The first O-PTIR spectra was acquired from control tendon fibrils on a CaF2 window. In B, the single frequency image was recorded at 1655 cm-1 in perpendicular orientation. The markers show where the spectra were acquired. Scale bar = 1µm.
The O-PTIR spectra in C and D are from intact tendon, from ~500 nm measurement spots. Individual spectra were obtained from the two orientations of a section mounted on a CaF2 window, relative to the linearly polarised QCL. The visual image in C shows the 6 locations (colour-coded), all of which are within the region imaged with FTIR FPA.
Breast Tissue Calcification
This example of breast tissue calcification demonstrates O-PTIR’s <1 micron spatial resolution. The sample is courtesy of Prof Nick Stone of Exeter University (publication in preparation Dec 2020).
The mosaic optical image in A shows the location of the IR image (B), which shows the locations where spectra were collected from the calcifications. The IR image is 200×200 microns at 500nm step size, taken in approx. 10mins.
Calcifications are clearly resolved at 1050cm-1. They are only a few microns in size, with many even <1 micron. Such small and localised calcifications had not been seen before, because the spatial resolution of traditional FTIR is much larger than these features (~12microns).
Amyloid Aggregate in Neurons
Here, sub-micron amyloid aggregate was imaged in neurons. This was published Oxana Klementieva et al., “Super-resolution infrared imaging of polymorphic amyloid aggregates directly in neurons” in Adv Sci 2020, 1903004.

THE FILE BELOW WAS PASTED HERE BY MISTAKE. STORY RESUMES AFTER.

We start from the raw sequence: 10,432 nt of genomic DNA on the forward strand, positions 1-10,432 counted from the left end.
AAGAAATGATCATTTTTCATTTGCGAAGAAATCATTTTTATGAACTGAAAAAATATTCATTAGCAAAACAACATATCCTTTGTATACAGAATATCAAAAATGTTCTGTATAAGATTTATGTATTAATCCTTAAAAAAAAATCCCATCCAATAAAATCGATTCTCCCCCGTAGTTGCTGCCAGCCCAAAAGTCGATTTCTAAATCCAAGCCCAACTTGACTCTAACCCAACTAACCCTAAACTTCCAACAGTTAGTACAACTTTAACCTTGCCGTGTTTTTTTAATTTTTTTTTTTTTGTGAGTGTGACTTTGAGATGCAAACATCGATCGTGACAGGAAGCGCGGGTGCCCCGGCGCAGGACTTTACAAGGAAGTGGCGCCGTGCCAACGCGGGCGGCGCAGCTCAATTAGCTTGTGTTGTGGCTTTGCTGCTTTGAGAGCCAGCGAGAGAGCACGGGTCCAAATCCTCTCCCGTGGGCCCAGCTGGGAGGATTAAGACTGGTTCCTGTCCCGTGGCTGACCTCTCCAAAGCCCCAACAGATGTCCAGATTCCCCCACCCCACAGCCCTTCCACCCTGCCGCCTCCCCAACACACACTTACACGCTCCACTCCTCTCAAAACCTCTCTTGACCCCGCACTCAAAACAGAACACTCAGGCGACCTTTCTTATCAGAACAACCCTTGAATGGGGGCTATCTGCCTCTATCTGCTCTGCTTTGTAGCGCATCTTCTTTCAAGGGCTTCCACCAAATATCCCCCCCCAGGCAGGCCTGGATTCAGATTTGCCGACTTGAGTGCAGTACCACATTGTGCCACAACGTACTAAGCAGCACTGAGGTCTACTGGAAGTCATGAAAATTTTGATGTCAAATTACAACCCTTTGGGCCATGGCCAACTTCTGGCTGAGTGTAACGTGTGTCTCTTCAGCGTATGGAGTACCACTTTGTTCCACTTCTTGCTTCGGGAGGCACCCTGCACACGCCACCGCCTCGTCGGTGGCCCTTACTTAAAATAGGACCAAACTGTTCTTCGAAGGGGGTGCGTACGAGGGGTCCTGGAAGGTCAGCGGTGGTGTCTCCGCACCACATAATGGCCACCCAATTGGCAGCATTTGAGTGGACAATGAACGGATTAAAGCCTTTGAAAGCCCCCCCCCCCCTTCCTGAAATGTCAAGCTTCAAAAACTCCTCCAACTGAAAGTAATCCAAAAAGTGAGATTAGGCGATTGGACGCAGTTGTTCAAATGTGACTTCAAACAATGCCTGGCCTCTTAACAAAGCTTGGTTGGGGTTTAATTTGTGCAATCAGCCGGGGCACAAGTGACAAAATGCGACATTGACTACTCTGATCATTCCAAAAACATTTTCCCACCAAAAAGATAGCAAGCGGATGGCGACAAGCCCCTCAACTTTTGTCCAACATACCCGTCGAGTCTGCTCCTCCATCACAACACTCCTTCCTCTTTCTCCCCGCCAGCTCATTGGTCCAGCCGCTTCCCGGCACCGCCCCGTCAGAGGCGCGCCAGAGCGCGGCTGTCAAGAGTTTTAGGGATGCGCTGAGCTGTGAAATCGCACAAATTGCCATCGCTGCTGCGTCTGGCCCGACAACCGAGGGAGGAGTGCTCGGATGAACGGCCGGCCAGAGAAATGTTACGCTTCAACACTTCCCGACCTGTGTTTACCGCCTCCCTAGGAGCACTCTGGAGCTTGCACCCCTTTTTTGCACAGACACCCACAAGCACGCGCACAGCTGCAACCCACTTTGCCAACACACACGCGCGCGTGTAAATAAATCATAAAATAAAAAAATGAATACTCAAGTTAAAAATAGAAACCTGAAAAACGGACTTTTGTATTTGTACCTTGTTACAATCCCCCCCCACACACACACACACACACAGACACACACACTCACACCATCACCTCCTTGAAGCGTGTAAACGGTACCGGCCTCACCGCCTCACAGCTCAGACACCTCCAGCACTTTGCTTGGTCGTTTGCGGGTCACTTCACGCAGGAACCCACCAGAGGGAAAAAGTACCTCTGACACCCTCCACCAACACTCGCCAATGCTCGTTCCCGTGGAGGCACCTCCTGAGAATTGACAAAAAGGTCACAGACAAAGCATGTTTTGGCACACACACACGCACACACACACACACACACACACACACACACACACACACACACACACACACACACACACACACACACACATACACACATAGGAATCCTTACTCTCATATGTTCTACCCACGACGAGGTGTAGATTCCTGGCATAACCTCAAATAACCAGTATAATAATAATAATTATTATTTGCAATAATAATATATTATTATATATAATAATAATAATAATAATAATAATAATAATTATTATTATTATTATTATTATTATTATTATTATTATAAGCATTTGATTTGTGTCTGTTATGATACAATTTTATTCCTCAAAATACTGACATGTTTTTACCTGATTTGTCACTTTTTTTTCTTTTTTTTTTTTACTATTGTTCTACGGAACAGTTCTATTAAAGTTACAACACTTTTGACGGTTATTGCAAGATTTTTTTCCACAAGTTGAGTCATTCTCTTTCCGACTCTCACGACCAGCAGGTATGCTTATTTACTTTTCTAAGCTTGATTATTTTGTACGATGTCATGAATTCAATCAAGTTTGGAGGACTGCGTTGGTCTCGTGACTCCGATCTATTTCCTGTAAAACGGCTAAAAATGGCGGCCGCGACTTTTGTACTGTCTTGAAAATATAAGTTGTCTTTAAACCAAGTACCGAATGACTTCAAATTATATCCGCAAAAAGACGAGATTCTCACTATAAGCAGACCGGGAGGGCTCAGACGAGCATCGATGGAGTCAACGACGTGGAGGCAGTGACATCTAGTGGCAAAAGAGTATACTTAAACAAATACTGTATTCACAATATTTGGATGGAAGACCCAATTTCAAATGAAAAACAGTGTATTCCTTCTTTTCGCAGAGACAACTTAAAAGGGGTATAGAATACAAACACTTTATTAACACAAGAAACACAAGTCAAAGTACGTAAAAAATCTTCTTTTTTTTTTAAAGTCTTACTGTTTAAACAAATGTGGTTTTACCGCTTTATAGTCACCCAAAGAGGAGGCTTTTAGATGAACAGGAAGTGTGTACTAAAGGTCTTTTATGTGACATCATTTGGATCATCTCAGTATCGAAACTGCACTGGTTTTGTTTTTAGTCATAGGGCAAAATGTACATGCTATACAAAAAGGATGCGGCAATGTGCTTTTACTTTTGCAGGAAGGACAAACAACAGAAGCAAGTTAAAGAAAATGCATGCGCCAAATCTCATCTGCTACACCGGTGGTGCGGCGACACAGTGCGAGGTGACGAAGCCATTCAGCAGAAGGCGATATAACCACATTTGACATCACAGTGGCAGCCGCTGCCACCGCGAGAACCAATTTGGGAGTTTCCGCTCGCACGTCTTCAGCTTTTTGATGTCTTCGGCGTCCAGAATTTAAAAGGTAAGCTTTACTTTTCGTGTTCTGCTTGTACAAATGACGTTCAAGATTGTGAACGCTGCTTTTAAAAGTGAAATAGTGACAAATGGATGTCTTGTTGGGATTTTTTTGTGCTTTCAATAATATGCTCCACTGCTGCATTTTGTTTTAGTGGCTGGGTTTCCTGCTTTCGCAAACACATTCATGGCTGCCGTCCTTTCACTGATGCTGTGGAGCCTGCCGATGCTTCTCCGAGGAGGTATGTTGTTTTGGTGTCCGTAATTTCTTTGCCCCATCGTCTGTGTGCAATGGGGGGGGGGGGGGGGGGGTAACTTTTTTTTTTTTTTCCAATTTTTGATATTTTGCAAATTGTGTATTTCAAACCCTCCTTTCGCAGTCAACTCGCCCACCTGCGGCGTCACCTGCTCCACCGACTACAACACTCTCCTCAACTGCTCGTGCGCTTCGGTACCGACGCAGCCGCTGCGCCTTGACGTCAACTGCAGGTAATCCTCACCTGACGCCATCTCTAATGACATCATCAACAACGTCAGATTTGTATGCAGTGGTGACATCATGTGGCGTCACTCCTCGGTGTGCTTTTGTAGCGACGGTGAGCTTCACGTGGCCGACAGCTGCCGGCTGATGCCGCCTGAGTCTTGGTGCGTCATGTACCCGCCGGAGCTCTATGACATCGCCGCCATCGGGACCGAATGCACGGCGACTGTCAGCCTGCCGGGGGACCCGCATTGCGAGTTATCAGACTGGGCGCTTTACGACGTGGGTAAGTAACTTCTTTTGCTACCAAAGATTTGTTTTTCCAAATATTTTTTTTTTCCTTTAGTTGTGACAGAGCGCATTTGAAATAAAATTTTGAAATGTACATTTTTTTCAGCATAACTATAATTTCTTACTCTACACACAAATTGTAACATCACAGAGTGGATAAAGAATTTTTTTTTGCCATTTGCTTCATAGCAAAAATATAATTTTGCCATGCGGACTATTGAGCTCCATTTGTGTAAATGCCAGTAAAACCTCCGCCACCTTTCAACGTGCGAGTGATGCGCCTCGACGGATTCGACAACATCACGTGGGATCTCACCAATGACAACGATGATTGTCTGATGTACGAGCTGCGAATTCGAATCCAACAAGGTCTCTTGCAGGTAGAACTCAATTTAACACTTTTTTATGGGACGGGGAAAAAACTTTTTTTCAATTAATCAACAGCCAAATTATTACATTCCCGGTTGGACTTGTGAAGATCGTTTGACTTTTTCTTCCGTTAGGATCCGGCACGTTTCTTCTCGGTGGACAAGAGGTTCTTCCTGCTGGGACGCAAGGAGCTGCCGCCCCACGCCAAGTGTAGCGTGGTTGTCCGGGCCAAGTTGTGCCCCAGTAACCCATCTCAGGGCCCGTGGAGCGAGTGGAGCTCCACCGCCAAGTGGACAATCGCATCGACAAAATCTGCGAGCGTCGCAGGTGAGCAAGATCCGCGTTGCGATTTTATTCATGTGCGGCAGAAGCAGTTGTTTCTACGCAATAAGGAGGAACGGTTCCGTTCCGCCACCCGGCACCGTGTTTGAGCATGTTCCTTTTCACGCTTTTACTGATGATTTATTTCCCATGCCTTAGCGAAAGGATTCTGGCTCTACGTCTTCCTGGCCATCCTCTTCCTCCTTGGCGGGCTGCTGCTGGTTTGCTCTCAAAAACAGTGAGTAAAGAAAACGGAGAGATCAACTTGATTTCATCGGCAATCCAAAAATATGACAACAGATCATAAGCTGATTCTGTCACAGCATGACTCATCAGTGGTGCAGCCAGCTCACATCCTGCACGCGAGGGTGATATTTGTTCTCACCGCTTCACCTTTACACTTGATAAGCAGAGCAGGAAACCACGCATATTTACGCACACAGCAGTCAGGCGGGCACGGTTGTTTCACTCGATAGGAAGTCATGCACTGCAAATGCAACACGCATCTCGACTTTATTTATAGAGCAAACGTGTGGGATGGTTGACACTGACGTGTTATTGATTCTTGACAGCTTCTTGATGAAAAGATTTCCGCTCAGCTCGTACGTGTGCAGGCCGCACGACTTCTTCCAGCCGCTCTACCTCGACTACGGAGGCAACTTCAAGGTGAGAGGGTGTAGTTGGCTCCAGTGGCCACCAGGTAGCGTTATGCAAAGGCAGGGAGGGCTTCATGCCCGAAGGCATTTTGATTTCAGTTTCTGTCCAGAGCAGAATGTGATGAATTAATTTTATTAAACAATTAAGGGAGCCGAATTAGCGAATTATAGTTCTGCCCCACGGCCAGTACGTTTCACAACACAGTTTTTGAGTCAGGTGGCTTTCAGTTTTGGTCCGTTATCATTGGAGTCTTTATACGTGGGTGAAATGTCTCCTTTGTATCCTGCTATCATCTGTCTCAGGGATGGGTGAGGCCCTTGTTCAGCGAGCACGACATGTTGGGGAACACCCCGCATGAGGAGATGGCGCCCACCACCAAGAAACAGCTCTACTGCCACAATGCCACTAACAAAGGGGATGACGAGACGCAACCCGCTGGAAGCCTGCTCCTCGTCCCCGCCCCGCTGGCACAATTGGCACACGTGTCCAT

The O-PTIR single frequency ratio image (1630/1656cm-1) shows the distribution of beta protein structures with separation of 282nm.
The spectra were taken on (red) and off (black) the beta protein structure. You can see the differences in the amide I band, typical of beta sheet structured proteins – even though the two locations are only 282nm apart. This demonstates the resolution and precision of O-PTIR.
Single Cell Analysis
In this analysis of a single mammalian cell, sub-micron O-PTIR was performed on cells deposited on glass slide with no dispersive scatter artefacts. This is from research by Prof Jose Sule-Suso of Keele University (publication in preparation, Dec, 2020).
The optical image shows where spectra were taken from each cell, in reflection mode from regular glass slides. The spectrum has three averaged cell lines (one normal and two cancerous). In the shaded area, the standard deviation is 1.
Spectra were collected in reflection mode off regular glass slides. Other than averaging each cell line and area normalisation to the amide I and II bands, no other pre-processing was performed (eg baseline correction). Variation in the glass spectral region (1300-900cm-1) is due to differences in cell thickness.
This data was collected using the dual range (C-H/FP) QCL, with spectral range coverage of 3000-2700, 1800-950cm-1.
mIRage IR Microscope
These examples were all acquired using the mIRage from Photothermal Spectroscopy Corp.
- Breaks the diffraction limit of traditional infrared.
- Non-contact – fast and easy-to-use.
- Transmission quality IR spectra in reflection mode
- None of the dispersive artifacts or contact limitations of ATR.
Blue Scientific is the official distributor of the mIRage IR microscope in the UK and Nordic region. We’re available to answer all your questions – just get in touch: